I hope that some day Microsoft integrates this type of visualization, either directly or though allowing plugins to the WPA UI. Done!

The script that converts xperf traces to collapsed call stacks can be found in the UIforETW repo on github at and is available from the Traces context menu. You’ll need to download separately and put it in the same directory. The two sample Flame Graphs are VisualStudio.svg and Outlook.svg.

Alois Kraus wrote a managed tool that uses the TraceEvent Library to convert ETL files to flame graphs – you can find more details here.

About brucedawson

I'm a programmer, working for Google, focusing on optimization and reliability. Nothing's more fun than making code run 10x as fast. Unless it's eliminating large numbers of bugs. I also unicycle. And play (ice) hockey. And sled hockey. And juggle. And worry about whether this blog should have been called randomutf-8. 2010s in review tells more:
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33 Responses to Summarizing Xperf CPU Usage with Flame Graphs

  1. Kyle Sabo says:

    If you want to connect the kernel and user mode stacks, use
    ‘xperf -i “%s” -symbols -o “%s” -a dumper -stacktimeshifting -range %d %d’

    • brucedawson says:

      Woah. Dude. That’s awesome. The help on that option (“Time shift stacks right after trigger event.”) would never in a million years have told me that I should try it, but it works like a charm.

      I now need to update the post. The Flame Graphs just got more useful.

      • Robin Giese says:

        Further notes on the stacks:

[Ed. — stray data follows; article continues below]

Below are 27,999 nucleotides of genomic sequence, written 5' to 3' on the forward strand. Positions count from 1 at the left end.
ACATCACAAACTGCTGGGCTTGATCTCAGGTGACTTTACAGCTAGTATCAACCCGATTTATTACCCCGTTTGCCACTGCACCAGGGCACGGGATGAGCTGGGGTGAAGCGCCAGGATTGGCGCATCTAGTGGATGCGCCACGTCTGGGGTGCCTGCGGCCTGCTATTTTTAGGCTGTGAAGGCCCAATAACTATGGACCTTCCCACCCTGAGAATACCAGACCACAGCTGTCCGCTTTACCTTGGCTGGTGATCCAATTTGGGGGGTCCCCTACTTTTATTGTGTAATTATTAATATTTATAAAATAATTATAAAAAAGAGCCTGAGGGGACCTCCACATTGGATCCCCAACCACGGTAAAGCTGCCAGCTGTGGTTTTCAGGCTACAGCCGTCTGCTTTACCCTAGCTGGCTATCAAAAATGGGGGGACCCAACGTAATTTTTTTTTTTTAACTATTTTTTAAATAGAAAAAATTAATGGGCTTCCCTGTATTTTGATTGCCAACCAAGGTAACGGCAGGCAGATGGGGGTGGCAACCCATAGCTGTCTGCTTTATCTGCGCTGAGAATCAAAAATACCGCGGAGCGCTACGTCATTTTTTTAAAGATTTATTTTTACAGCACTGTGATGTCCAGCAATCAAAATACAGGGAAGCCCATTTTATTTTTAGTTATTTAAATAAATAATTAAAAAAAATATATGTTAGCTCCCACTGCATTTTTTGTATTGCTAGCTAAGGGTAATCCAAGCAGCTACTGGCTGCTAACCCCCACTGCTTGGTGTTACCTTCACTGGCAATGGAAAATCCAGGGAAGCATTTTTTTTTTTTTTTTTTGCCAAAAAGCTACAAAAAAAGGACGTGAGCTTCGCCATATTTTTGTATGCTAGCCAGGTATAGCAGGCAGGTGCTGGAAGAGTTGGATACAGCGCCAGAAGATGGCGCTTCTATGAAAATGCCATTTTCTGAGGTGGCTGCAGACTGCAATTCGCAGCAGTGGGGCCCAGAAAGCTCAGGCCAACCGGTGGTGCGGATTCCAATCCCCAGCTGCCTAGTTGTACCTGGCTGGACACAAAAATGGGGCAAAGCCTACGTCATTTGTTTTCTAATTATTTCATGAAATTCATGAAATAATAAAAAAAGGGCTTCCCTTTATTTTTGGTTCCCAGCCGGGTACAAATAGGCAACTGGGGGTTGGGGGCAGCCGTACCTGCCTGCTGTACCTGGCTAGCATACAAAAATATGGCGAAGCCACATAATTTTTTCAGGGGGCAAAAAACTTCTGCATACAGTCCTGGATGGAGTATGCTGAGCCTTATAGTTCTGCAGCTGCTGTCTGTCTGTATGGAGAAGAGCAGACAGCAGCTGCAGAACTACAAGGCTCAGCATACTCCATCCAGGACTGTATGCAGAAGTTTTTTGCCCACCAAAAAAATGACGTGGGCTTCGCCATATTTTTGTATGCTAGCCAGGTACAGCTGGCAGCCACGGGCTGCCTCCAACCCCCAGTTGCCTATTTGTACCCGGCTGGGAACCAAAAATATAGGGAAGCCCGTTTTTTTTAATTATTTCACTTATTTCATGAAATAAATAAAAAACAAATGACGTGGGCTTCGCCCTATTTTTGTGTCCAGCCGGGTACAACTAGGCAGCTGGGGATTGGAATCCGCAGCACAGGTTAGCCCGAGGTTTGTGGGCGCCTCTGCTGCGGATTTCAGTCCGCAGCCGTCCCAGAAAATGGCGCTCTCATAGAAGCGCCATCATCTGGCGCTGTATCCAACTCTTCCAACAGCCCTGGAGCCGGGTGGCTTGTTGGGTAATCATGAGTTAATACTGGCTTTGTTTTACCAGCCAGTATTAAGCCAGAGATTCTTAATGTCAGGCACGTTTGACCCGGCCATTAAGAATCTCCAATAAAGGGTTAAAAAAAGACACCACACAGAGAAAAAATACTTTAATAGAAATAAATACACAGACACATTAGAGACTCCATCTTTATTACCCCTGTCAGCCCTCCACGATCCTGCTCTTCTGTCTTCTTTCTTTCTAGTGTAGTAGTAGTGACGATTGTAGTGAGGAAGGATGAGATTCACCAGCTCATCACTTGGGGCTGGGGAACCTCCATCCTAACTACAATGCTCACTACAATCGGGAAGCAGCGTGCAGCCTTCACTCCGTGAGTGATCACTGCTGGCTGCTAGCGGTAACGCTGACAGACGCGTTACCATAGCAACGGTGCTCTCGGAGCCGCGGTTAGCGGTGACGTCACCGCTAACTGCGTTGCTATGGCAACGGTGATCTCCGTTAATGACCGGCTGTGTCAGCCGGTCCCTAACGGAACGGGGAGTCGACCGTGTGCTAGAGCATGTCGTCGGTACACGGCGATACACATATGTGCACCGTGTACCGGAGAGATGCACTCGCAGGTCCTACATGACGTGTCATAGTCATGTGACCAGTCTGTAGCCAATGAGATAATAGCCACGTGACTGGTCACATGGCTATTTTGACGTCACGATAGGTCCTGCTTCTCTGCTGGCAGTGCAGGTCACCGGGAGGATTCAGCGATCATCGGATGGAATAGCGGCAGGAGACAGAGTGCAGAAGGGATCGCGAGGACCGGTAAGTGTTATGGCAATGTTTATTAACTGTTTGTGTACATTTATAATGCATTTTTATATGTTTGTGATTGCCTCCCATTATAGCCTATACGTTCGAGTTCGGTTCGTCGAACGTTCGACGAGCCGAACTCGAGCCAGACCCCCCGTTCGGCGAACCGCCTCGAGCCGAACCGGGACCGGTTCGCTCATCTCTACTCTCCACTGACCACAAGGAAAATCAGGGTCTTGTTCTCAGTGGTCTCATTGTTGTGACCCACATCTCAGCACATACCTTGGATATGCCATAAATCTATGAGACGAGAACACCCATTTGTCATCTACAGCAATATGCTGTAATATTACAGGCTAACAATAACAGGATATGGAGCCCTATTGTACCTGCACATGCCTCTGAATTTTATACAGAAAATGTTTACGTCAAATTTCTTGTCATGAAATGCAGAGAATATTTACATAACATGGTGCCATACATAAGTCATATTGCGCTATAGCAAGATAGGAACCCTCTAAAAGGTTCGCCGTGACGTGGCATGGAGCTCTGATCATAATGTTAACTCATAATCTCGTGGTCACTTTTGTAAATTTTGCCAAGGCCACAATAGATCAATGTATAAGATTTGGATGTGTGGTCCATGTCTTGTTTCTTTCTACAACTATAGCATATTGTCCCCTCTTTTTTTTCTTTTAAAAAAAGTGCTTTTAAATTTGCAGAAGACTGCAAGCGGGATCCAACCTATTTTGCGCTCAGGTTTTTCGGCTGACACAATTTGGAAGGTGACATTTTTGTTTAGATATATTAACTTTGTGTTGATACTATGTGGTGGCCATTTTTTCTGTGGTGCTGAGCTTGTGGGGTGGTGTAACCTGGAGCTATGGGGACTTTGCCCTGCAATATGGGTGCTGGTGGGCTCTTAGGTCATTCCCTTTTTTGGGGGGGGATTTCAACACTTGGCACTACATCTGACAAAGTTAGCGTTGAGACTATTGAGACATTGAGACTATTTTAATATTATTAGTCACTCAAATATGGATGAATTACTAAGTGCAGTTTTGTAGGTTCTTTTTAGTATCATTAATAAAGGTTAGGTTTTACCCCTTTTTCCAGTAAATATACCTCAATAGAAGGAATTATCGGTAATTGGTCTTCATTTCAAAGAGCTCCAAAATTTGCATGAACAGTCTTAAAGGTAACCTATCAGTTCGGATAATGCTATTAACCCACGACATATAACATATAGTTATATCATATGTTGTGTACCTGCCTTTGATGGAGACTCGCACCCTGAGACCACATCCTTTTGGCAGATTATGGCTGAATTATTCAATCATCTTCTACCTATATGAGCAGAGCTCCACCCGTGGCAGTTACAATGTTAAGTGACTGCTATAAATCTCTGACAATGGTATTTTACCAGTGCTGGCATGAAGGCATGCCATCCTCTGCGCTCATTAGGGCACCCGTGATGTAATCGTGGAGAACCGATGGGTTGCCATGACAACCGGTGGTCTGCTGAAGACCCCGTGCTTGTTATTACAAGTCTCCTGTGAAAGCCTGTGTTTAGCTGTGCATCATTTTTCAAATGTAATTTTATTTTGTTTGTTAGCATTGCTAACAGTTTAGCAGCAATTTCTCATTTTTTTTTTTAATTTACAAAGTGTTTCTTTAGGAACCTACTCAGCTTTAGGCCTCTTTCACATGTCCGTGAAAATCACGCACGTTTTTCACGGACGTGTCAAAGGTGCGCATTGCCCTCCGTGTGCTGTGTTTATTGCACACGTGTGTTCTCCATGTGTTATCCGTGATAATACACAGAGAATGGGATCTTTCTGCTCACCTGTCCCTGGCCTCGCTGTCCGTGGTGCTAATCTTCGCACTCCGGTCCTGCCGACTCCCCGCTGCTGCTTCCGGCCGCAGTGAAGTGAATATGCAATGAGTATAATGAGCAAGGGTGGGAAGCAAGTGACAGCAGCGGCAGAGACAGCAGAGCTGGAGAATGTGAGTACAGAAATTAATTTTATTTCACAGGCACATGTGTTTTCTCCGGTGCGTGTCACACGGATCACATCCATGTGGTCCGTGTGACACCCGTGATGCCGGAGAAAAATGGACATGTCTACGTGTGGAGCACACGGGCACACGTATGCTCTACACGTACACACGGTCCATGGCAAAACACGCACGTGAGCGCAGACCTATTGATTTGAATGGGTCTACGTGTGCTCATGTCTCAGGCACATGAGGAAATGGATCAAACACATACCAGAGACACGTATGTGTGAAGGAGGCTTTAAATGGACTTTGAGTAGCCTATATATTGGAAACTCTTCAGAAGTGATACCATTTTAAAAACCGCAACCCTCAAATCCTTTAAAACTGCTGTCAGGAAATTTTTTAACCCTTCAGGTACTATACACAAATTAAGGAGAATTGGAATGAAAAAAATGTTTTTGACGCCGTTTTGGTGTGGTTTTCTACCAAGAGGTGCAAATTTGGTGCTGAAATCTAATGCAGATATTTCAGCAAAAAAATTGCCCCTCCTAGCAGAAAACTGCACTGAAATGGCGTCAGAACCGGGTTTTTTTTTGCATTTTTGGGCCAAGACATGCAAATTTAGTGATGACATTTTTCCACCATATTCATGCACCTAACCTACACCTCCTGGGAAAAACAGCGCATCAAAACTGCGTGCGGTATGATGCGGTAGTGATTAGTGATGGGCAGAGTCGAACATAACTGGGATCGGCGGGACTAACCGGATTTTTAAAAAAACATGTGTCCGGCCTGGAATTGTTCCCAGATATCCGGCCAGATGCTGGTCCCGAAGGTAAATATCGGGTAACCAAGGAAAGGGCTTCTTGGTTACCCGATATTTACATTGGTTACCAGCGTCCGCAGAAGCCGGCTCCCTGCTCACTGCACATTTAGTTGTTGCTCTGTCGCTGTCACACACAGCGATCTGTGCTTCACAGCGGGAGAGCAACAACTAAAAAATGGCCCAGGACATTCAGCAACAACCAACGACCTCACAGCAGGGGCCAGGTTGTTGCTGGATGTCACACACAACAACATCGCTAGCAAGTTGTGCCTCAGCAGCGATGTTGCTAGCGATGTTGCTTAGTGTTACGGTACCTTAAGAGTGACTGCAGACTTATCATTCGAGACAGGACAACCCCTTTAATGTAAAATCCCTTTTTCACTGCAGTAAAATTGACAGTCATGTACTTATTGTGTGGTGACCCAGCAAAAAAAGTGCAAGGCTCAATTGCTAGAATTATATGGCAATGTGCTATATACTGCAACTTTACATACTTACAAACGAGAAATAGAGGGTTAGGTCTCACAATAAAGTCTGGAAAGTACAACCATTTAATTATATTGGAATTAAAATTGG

If you specify “-target machine” like this:

        xperf -i %s -target machine -o %s.csv -symbols -a dumper -stacktimeshifting

        …then you get each stack printed on a single line, comma-separated. Much easier to process. (There may be issues if stack frames contain commas, not sure what the behavior would be in that case.)

        Second, you can assume that stacks are printed right after the event they’re logged for. XPerf restores or provides as much associativity as it can, deterministically, because ETW doesn’t associate these stacks with the events any more than through them having the same timestamp and CPU ID. XPerf virtualizes the thread ID through context switch events, I believe.

        Third, the reason why stacks are logged in separate blocks (and, by default, printed in separate blocks) is because you’re looking at stacks on events logged from elevated IRQL, in which case the stackwalker cannot traverse pageable stacks so ETW queues a DPC/APC to finish the job. It’s more efficient to log these in separate events and it also buys you some ad-hoc stack compaction: if multiple kernel events are logged before a thread returns to user-mode ETW will neither walk nor log identical user stacks.

        Fourth, interleaving of 32-bit and 64-bit frames is a touchy subject but it isn’t the reason for the splitting of things above. Note that xperf will not be able to properly interleave 32-bit and 64-bit stacks; it’ll print the entire 64-bit stack first, then the 32-bit stack. This generally works out just fine for 32-bit apps unless you’re looking at kernel upcalls with 32-bit code calling 64-bit code which calls back to 32-bit code. The stacks just end up looking odd and you have to sort it out by hand.